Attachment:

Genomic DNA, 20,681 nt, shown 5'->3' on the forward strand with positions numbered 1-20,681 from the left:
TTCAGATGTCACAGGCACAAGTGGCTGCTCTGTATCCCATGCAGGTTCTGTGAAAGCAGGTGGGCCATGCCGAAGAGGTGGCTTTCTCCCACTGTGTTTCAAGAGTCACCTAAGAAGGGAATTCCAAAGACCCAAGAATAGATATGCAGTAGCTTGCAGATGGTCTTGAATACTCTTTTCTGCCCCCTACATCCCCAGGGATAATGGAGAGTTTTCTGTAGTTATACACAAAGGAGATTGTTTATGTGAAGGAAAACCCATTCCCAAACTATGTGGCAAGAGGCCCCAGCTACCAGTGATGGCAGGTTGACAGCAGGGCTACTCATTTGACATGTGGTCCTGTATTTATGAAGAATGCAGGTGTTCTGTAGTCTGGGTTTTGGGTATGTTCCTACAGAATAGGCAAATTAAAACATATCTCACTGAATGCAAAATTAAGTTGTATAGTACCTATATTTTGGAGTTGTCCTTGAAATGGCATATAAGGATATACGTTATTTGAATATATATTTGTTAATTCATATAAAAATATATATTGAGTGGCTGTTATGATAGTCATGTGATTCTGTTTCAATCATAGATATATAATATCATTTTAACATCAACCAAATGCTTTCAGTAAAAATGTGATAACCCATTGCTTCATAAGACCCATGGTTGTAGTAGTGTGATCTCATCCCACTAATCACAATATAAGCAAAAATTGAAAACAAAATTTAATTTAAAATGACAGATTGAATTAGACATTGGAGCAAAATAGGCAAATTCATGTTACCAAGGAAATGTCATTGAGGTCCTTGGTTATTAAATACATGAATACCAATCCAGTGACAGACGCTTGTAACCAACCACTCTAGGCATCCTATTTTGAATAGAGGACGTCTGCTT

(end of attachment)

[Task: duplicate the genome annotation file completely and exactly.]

Genomic DNA, 20,681 nt, shown 5'->3' on the forward strand with positions numbered 1-20,681 from the left:
TTCAGATGTCACAGGCACAAGTGGCTGCTCTGTATCCCATGCAGGTTCTGTGAAAGCAGGTGGGCCATGCCGAAGAGGTGGCTTTCTCCCACTGTGTTTCAAGAGTCACCTAAGAAGGGAATTCCAAAGACCCAAGAATAGATATGCAGTAGCTTGCAGATGGTCTTGAATACTCTTTTCTGCCCCCTACATCCCCAGGGATAATGGAGAGTTTTCTGTAGTTATACACAAAGGAGATTGTTTATGTGAAGGAAAACCCATTCCCAAACTATGTGGCAAGAGGCCCCAGCTACCAGTGATGGCAGGTTGACAGCAGGGCTACTCATTTGACATGTGGTCCTGTATTTATGAAGAATGCAGGTGTTCTGTAGTCTGGGTTTTGGGTATGTTCCTACAGAATAGGCAAATTAAAACATATCTCACTGAATGCAAAATTAAGTTGTATAGTACCTATATTTTGGAGTTGTCCTTGAAATGGCATATAAGGATATACGTTATTTGAATATATATTTGTTAATTCATATAAAAATATATATTGAGTGGCTGTTATGATAGTCATGTGATTCTGTTTCAATCATAGATATATAATATCATTTTAACATCAACCAAATGCTTTCAGTAAAAATGTGATAACCCATTGCTTCATAAGACCCATGGTTGTAGTAGTGTGATCTCATCCCACTAATCACAATATAAGCAAAAATTGAAAACAAAATTTAATTTAAAATGACAGATTGAATTAGACATTGGAGCAAAATAGGCAAATTCATGTTACCAAGGAAATGTCATTGAGGTCCTTGGTTATTAAATACATGAATACCAATCCAGTGACAGACGCTTGTAACCAACCACTCTAGGCATCCTATTTTGAATAGAGGACGTCTGCTT